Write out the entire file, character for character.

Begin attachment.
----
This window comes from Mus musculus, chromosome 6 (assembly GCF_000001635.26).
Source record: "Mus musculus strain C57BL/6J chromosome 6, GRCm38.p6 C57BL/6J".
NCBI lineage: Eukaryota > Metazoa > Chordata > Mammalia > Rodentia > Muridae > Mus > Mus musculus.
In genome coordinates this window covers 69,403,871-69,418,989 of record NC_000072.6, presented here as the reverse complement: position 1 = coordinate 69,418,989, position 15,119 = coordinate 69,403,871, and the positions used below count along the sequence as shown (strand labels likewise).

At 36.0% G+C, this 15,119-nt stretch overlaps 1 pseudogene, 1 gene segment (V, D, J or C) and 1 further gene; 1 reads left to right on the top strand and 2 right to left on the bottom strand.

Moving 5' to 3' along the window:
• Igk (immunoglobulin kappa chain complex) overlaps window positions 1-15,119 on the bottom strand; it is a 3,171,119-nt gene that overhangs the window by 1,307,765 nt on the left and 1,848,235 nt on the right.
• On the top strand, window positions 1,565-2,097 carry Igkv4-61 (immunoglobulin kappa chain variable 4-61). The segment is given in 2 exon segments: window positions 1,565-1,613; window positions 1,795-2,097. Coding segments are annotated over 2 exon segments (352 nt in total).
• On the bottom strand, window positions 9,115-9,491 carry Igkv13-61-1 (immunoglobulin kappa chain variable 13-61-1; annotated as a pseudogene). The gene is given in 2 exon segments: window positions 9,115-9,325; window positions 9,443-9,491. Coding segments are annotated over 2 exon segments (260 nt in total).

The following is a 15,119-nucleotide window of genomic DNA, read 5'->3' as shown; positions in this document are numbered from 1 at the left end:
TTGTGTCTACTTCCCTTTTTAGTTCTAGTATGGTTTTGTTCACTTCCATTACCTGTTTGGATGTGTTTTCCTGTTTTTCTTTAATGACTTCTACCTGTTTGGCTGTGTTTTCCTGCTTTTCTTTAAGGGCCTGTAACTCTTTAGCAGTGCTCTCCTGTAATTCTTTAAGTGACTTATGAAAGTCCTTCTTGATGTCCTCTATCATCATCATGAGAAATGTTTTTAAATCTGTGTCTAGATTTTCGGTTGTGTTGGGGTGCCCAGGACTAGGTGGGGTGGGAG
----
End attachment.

This window comes from Mus musculus, chromosome 6 (assembly GCF_000001635.26).
Source record: "Mus musculus strain C57BL/6J chromosome 6, GRCm38.p6 C57BL/6J".
NCBI lineage: Eukaryota > Metazoa > Chordata > Mammalia > Rodentia > Muridae > Mus > Mus musculus.
In genome coordinates this window covers 69,403,871-69,418,989 of record NC_000072.6, presented here as the reverse complement: position 1 = coordinate 69,418,989, position 15,119 = coordinate 69,403,871, and the positions used below count along the sequence as shown (strand labels likewise).

At 36.0% G+C, this 15,119-nt stretch overlaps 1 pseudogene, 1 gene segment (V, D, J or C) and 1 further gene; 1 reads left to right on the top strand and 2 right to left on the bottom strand.

Moving 5' to 3' along the window:
• Igk (immunoglobulin kappa chain complex) overlaps window positions 1-15,119 on the bottom strand; it is a 3,171,119-nt gene that overhangs the window by 1,307,765 nt on the left and 1,848,235 nt on the right.
• On the top strand, window positions 1,565-2,097 carry Igkv4-61 (immunoglobulin kappa chain variable 4-61). The segment is given in 2 exon segments: window positions 1,565-1,613; window positions 1,795-2,097. Coding segments are annotated over 2 exon segments (352 nt in total).
• On the bottom strand, window positions 9,115-9,491 carry Igkv13-61-1 (immunoglobulin kappa chain variable 13-61-1; annotated as a pseudogene). The gene is given in 2 exon segments: window positions 9,115-9,325; window positions 9,443-9,491. Coding segments are annotated over 2 exon segments (260 nt in total).

The following is a 15,119-nucleotide window of genomic DNA, read 5'->3' as shown; positions in this document are numbered from 1 at the left end:
TTGTGTCTACTTCCCTTTTTAGTTCTAGTATGGTTTTGTTCACTTCCATTACCTGTTTGGATGTGTTTTCCTGTTTTTCTTTAATGACTTCTACCTGTTTGGCTGTGTTTTCCTGCTTTTCTTTAAGGGCCTGTAACTCTTTAGCAGTGCTCTCCTGTAATTCTTTAAGTGACTTATGAAAGTCCTTCTTGATGTCCTCTATCATCATCATGAGAAATGTTTTTAAATCTGTGTCTAGATTTTCGGTTGTGTTGGGGTGCCCAGGACTAGGTGGGGTGGGAG